As a faculty or staff member, you have a critical role in assisting graduating undergraduate and graduate students with obtaining a job upon graduation. You may be contacted by prospective employers as a reference, or may be asked to write a letter of reference for a student. The term reference usually applies to a job search while letters of recommendations are formal letters (either hard or soft copy) written to support a candidate for graduate school or a research/teaching position.
When you are approached by a student or alum to serve as one of their references or to write a letter of recommendation, first assess if you (1) have the time to do so, and (2) if you can speak positively and confidently about this requester; it will be better for both parties if you are upfront about what you can and cannot do in this situation. Once you have agreed, be sure to ask for input and expectations on how you should approach the letter or reference check. If the requester doesn’t volunteer the following information, feel free to ask them for:
- Recommendation forms/information
- Their resume or CV
- Updates on their accomplishments
- Any other information that will helpful for you!
After you have gathered the necessary information, and determined a deadline, it’s time to write it. The goal of a letter of recommendation is to provide an overall assessment of the requester’s potential to excel in a new position. Thus, your letter should focus on the characteristics and achievements that are directly relevant to their job performance. Some traits that should be considered for discussion in a letter include: past job/task performances, experience and expertise, intellectual ability, and personal attributes as they pertain to leadership quality, team building, perseverance, and communication skills.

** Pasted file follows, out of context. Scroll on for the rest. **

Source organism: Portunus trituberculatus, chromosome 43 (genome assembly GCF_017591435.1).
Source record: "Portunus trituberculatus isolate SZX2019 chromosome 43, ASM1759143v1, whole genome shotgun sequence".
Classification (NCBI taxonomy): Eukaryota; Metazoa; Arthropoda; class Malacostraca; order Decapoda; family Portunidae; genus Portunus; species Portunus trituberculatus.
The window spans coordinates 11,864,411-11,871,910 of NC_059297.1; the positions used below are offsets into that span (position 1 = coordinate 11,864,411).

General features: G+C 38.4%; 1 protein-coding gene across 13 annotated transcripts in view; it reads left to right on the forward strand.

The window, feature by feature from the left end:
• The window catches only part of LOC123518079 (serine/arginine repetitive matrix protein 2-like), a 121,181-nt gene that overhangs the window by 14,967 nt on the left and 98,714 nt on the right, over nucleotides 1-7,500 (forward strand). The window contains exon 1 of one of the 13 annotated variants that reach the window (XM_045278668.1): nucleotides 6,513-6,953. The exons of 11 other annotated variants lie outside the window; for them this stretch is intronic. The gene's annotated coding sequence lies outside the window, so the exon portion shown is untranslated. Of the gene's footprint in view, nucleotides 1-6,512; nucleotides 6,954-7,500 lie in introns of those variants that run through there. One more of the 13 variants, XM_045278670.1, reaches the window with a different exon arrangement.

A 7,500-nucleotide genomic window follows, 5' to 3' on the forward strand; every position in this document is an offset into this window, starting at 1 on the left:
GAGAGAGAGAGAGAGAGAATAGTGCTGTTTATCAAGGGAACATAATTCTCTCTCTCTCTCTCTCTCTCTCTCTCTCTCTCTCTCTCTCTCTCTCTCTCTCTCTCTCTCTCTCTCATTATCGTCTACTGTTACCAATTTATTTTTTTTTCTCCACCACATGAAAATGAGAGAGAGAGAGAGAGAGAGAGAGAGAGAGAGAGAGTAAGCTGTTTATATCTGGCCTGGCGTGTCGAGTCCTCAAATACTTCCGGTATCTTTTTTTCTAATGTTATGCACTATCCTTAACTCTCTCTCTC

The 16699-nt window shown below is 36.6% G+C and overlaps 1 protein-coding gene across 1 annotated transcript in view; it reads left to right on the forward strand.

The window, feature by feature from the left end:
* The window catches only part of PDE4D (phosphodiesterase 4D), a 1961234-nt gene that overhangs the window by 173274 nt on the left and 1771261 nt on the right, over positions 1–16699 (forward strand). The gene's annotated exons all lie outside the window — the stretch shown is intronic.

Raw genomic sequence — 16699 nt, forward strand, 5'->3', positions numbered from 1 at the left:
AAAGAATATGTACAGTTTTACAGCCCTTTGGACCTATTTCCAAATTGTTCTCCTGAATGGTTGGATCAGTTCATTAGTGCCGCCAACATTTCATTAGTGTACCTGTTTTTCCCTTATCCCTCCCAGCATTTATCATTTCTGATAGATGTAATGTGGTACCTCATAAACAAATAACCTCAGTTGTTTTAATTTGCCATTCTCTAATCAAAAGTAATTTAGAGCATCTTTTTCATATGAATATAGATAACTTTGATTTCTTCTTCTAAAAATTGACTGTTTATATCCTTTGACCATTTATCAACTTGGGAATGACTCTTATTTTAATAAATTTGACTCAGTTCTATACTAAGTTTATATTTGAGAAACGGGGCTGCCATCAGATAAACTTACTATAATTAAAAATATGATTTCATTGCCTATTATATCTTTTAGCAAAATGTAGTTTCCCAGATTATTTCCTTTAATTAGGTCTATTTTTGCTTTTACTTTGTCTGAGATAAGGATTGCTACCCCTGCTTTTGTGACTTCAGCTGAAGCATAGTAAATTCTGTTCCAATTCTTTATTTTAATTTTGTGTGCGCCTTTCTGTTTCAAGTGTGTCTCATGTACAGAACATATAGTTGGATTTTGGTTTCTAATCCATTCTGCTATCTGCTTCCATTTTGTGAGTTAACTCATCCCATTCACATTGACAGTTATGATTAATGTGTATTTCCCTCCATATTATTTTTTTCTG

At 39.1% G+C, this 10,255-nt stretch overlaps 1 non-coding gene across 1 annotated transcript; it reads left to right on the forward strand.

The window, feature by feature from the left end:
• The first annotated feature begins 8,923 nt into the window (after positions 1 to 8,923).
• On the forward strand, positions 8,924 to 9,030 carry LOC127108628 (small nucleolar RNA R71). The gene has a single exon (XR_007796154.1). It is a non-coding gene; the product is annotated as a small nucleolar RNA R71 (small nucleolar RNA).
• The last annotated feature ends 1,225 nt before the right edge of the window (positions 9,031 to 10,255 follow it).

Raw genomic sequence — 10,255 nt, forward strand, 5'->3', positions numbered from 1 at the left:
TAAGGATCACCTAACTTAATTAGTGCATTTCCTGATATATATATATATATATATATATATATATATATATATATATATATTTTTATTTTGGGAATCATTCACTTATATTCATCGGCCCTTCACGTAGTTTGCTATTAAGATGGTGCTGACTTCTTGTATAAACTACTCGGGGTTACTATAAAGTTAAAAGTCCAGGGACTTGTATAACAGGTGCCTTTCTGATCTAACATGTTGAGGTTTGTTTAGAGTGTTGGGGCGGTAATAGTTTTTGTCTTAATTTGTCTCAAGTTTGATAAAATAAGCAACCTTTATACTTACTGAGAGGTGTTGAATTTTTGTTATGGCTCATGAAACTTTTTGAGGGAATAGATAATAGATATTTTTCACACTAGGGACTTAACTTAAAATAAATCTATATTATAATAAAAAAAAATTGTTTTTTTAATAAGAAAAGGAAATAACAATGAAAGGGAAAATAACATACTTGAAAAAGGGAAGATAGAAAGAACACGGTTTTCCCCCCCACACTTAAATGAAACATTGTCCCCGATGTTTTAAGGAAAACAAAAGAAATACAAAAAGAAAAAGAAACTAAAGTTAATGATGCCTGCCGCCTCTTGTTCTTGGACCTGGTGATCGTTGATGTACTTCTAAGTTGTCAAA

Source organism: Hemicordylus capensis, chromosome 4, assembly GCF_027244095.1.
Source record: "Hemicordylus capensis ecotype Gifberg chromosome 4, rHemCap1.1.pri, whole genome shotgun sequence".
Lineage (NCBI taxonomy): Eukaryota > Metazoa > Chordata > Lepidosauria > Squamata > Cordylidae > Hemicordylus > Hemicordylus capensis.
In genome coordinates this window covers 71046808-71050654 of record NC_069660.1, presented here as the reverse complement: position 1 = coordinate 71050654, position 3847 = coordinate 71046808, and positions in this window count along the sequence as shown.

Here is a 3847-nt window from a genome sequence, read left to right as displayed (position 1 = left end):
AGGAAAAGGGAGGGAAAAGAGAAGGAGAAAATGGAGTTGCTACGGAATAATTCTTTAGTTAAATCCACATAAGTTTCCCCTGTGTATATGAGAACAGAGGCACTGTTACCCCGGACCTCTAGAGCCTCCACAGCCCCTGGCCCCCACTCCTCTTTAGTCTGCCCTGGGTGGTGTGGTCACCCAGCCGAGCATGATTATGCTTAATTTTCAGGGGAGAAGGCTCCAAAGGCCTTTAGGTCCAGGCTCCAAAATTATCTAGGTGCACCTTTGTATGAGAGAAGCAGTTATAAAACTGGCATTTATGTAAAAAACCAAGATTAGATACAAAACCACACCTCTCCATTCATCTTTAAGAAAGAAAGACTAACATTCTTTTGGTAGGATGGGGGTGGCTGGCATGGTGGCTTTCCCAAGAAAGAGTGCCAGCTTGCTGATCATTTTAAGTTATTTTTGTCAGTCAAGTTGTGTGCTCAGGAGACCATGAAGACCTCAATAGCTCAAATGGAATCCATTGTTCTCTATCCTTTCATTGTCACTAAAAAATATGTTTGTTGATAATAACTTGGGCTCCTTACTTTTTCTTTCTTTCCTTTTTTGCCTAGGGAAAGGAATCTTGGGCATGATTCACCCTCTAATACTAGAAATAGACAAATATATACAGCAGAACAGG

Here are some sample faculty letters to help you get started:
Managing Letters of Recommendation
Interfolio, the premier online credentials management service, is now available at The University of Tennessee. Interfolio gives students and alumni the ability to manage letters of recommendation and other credentials online. Interfolio does not just benefit students and alumni. It also helps ease the burden of those faculty entrusted with composing letters of recommendation. You can learn more about Interfolio and create an account.
Ethical and Legal Considerations
There are both legal and ethical issues involved in providing references for job candidates. If you have any questions surrounding this area, please refer to the Faculty Guide to Ethical and Legal Standards in Student Hiring from the National Association of Colleges and Employers.